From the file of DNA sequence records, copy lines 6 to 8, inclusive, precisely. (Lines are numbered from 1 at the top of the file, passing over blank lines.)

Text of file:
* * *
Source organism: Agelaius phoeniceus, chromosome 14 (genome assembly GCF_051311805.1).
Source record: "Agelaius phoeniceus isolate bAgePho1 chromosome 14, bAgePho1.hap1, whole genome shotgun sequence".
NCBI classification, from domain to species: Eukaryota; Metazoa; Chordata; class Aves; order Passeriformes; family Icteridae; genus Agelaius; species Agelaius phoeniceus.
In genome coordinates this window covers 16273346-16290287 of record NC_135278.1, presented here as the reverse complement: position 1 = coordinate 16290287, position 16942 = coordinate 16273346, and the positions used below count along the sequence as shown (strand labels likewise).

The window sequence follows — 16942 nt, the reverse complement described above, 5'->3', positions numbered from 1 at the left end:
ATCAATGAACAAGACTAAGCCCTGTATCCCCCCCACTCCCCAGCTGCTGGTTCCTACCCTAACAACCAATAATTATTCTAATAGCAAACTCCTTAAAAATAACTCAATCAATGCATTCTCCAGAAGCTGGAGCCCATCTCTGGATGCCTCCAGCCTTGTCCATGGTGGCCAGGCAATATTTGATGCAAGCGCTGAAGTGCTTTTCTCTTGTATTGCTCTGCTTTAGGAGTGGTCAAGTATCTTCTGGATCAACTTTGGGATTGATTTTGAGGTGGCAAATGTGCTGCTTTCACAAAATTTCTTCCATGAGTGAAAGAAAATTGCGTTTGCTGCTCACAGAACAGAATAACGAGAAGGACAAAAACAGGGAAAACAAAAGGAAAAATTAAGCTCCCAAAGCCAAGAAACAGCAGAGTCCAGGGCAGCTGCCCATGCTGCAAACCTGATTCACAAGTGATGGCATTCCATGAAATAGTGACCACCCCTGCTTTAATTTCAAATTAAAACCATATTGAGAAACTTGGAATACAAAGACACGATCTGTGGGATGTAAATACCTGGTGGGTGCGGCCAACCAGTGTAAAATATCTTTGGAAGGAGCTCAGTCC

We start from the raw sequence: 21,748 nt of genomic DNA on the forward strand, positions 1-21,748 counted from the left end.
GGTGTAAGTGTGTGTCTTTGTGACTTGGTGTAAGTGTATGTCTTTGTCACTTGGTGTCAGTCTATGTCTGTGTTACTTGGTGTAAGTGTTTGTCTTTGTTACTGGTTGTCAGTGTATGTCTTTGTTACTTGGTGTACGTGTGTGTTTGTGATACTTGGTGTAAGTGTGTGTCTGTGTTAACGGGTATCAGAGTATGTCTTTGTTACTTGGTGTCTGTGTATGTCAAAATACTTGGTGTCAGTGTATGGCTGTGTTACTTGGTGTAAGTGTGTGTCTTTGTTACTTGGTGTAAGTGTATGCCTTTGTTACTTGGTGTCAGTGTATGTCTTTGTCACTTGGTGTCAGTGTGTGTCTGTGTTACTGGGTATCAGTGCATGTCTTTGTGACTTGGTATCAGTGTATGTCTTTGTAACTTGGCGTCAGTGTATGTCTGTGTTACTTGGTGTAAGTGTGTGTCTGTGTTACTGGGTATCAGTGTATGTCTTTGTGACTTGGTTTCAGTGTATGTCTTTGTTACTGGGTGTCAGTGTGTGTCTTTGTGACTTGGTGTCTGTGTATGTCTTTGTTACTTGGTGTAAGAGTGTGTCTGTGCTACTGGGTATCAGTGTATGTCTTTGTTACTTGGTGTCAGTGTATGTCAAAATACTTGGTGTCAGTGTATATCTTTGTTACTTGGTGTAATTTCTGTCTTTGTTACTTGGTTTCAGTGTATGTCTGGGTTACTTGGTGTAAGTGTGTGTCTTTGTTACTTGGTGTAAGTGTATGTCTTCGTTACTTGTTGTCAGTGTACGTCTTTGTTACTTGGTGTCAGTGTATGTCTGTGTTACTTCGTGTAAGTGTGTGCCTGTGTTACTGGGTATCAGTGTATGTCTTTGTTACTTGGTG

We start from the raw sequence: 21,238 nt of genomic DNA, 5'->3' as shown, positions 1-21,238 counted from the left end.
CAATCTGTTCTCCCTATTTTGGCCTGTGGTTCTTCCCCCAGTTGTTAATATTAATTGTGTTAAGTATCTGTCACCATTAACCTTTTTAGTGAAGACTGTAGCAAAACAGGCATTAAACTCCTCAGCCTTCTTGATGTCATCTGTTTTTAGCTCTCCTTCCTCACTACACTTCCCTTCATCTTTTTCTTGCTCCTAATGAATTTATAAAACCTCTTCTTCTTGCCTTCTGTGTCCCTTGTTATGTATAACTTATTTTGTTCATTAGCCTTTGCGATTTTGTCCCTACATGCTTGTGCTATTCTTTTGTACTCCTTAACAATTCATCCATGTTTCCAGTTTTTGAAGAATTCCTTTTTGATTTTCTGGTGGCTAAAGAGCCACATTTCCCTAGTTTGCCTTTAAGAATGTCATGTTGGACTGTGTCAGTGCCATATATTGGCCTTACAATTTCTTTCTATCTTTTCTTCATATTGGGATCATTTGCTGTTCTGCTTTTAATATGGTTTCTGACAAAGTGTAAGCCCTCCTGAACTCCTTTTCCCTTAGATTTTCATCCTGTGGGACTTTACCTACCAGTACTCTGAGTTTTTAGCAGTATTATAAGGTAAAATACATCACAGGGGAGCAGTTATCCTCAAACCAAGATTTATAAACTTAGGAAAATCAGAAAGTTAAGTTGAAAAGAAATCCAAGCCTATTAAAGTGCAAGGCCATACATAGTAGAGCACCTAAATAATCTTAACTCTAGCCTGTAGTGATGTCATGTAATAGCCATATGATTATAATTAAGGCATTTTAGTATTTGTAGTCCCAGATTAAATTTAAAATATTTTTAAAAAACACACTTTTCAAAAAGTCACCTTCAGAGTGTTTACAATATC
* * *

ATCAATGAACAAGACTAAGCCCTGTATCCCCCCCACTCCCCAGCTGCTGGTTCCTACCCTAACAACCAATAATTATTCTAATAGCAAACTCCTTAAAAATAACTCAATCAATGCATTCTCCAGAAGCTGGAGCCCATCTCTGGATGCCTCCAGCCTTGTCCATGGTGGCCAGGCAATATTTGATGCAAGCGCTGAAGTGCTTTTCTCTTGTATTGCTCTGCTTTAGGAGTGGTCAAGTATCTTCTGGATCAACTTTGGGATTGATTTTGAGGTGGCAAATGTGCTGCTTTCACAAAATTTCTTCCATGAGTGAAAGAAAATTGCGTTTGCTGCTCACAGAACAGAATAACGAGAAGGACAAAAACAGGGAAAACAAAAGGAAAAATTAAGCTCCCAAAGCCAAGAAACAGCAGAGTCCAGGGCAGCTGCCCATGCTGCAAACCTGATTCACAAGTGATGGCATTCCATGAAATAGTGACCACCCCTGCTTTAATTTCAAATTAAAACCATATTGAGAAACTTGGAATACAAAGACACGATCTGTGGGATGTAAATACCTGGTGGGTGCGGCCAACCAGTGTAAAATATCTTTGGAAGGAGCTCAGTCC

We start from the raw sequence: 21,748 nt of genomic DNA on the forward strand, positions 1-21,748 counted from the left end.
GGTGTAAGTGTGTGTCTTTGTGACTTGGTGTAAGTGTATGTCTTTGTCACTTGGTGTCAGTCTATGTCTGTGTTACTTGGTGTAAGTGTTTGTCTTTGTTACTGGTTGTCAGTGTATGTCTTTGTTACTTGGTGTACGTGTGTGTTTGTGATACTTGGTGTAAGTGTGTGTCTGTGTTAACGGGTATCAGAGTATGTCTTTGTTACTTGGTGTCTGTGTATGTCAAAATACTTGGTGTCAGTGTATGGCTGTGTTACTTGGTGTAAGTGTGTGTCTTTGTTACTTGGTGTAAGTGTATGCCTTTGTTACTTGGTGTCAGTGTATGTCTTTGTCACTTGGTGTCAGTGTGTGTCTGTGTTACTGGGTATCAGTGCATGTCTTTGTGACTTGGTATCAGTGTATGTCTTTGTAACTTGGCGTCAGTGTATGTCTGTGTTACTTGGTGTAAGTGTGTGTCTGTGTTACTGGGTATCAGTGTATGTCTTTGTGACTTGGTTTCAGTGTATGTCTTTGTTACTGGGTGTCAGTGTGTGTCTTTGTGACTTGGTGTCTGTGTATGTCTTTGTTACTTGGTGTAAGAGTGTGTCTGTGCTACTGGGTATCAGTGTATGTCTTTGTTACTTGGTGTCAGTGTATGTCAAAATACTTGGTGTCAGTGTATATCTTTGTTACTTGGTGTAATTTCTGTCTTTGTTACTTGGTTTCAGTGTATGTCTGGGTTACTTGGTGTAAGTGTGTGTCTTTGTTACTTGGTGTAAGTGTATGTCTTCGTTACTTGTTGTCAGTGTACGTCTTTGTTACTTGGTGTCAGTGTATGTCTGTGTTACTTCGTGTAAGTGTGTGCCTGTGTTACTGGGTATCAGTGTATGTCTTTGTTACTTGGTG